Later On

A blog written for those whose interests more or less match mine.

Republicans rejecting reality

with one comment

The GOP has a serious reality problem: when a study or when evidence disagrees with their beliefs, they will do anything to avoid altering their beliefs, including suppressing studies and ignoring evidence. The GOP denial that climate change is occurring may please the fossil fuel industry, but it requires rejecting the effectively unanimous findings of climatologists, a mountain of data, and the clear signs visible to all (melting of the Arctic icepack, disappearance of glaciers, melting of the Greenland ice cap, unprecedented droughts, enormous disparity between record high temperatures and record low temperatures, increasingly violent storms and hurricanes, record rainfalls and flooding, and so on).

And now I read a poll that finds that more than two-thirds of registered Republicans (68%) believe that demons can possess people—not in the sense of slavery (which some Republicans say was a good deal for the slaves), but in the sense of parasitic control or some such.

And now we learn that the GOP objected to a report by the non-partisan Congressional Research Service that showed that lowering top tax rates has zero effect on economic growth. Jonathan Weisman reports in the NY Times:

The Congressional Research Service has withdrawn an economic report that found no correlation between top tax rates and economic growth, a central tenet of conservative economy theory, after Senate Republicans raised concerns about the paper’s findings and wording.

The decision, made in late September against the advice of the agency’s economic team leadership, drew almost no notice at the time. Senator Charles E. Schumer, Democrat of New York, cited the study a week and a half after it was withdrawn in a speech on tax policy at the National Press Club.

But it could actually draw new attention to the report, which questions the premise that lowering the top marginal tax rate stimulates economic growth and job creation.

“This has hues of a banana republic,” Mr. Schumer said. “They didn’t like a report, and instead of rebutting it, they had them take it down.”

Republicans did not say whether they had asked the research service, a nonpartisan arm of the Library of Congress, to take the report out of circulation, but they were clear that they protested its tone and findings. . .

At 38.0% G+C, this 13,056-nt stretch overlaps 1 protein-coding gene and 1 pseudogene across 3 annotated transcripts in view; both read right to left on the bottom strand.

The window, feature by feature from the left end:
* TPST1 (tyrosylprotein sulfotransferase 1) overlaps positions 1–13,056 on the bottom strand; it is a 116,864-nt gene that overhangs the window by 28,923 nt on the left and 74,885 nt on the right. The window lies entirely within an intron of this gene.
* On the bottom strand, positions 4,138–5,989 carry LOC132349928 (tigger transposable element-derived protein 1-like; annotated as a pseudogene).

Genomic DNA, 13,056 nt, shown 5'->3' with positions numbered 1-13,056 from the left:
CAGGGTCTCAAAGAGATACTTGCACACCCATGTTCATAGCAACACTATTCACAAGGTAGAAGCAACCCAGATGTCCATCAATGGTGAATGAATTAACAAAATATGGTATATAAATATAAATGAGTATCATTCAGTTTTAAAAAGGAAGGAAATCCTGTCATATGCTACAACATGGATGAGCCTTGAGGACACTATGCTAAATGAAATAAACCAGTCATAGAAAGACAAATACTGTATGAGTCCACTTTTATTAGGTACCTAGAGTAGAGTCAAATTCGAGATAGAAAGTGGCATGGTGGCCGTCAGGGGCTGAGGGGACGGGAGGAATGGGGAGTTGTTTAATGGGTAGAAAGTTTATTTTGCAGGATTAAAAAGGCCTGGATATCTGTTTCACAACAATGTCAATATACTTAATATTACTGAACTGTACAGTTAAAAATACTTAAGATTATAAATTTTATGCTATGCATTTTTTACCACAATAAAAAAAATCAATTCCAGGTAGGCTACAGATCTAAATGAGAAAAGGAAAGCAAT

Continue reading. From later in the story:

. . . The pressure applied to the research service comes amid a broader Republican effort to raise questions about research and statistics that were once trusted as nonpartisan and apolitical.

The Bureau of Labor Statistics on Friday will release unemployment figures for October, a month after some conservatives denounced its last report as politically tinged to abet President Obama’s re-election. When the bureau suggested its October report might be delayed by Hurricane Sandy, some conservatives immediately suggested politics were at play.

Republicans have also tried to discredit the private Tax Policy Center ever since the research organization declared that Mitt Romney’s proposal to cut tax rates by 20 percent while protecting the middle class and not increasing the deficit was mathematically impossible. For years, conservatives have pressed the nonpartisan Congressional Budget Office to factor in robust economic growth when it is asked to calculate that cost of tax cuts to the federal budget.

Congressional aides and outside economists said they were not aware of previous efforts to discredit a study from the research service.

“When their math doesn’t add up, Republicans claim that their vague version of economic growth will somehow magically make up the difference. And when that is refuted, they’re left with nothing more to lean on than charges of bias against nonpartisan experts,” said Representative Sander Levin of Michigan, the ranking Democrat on the House Ways and Means Committee.

Jared Bernstein, a former economist for Vice President Joseph R. Biden Jr., conceded that “tax cuts for the rich” was “not exactly academic prose,” but he said the analysis did examine policy time lags and controlled for several outside factors, including monetary policy.

“This sounds to me like a complete political hit job and another example of people who don’t like the results and try to use backdoor ways to suppress them,” he said. “I’ve never seen anything like this, and frankly, it makes me worried.” . . .

What we see in this is an inability of the GOP to revise their beliefs in the light of reality—an inability to learn.

Written by LeisureGuy

1 November 2012 at 12:42 pm

One Response

Subscribe to comments with RSS.

  1. Terrific post – I found your blog via wet shaving searches but I enjoy the other content just as much. I believe that the reason behind the continuous denial of facts by the republicans has little to do with them learning (or not as the case may be) and has much more to do with them pushing an agenda to line the pockets of interests within the party. The largest consequence of next Tuesday is whether they will be able to stack the SCOTUS and strangle truth for the next 25 years or so.

    lurker

    1 November 2012 at 4:26 pm


Leave a Reply

Fill in your details below or click an icon to log in:

WordPress.com Logo

You are commenting using your WordPress.com account. Log Out /  Change )

Google photo

You are commenting using your Google account. Log Out /  Change )

Twitter picture

You are commenting using your Twitter account. Log Out /  Change )

Facebook photo

You are commenting using your Facebook account. Log Out /  Change )

Connecting to %s

This site uses Akismet to reduce spam. Learn how your comment data is processed.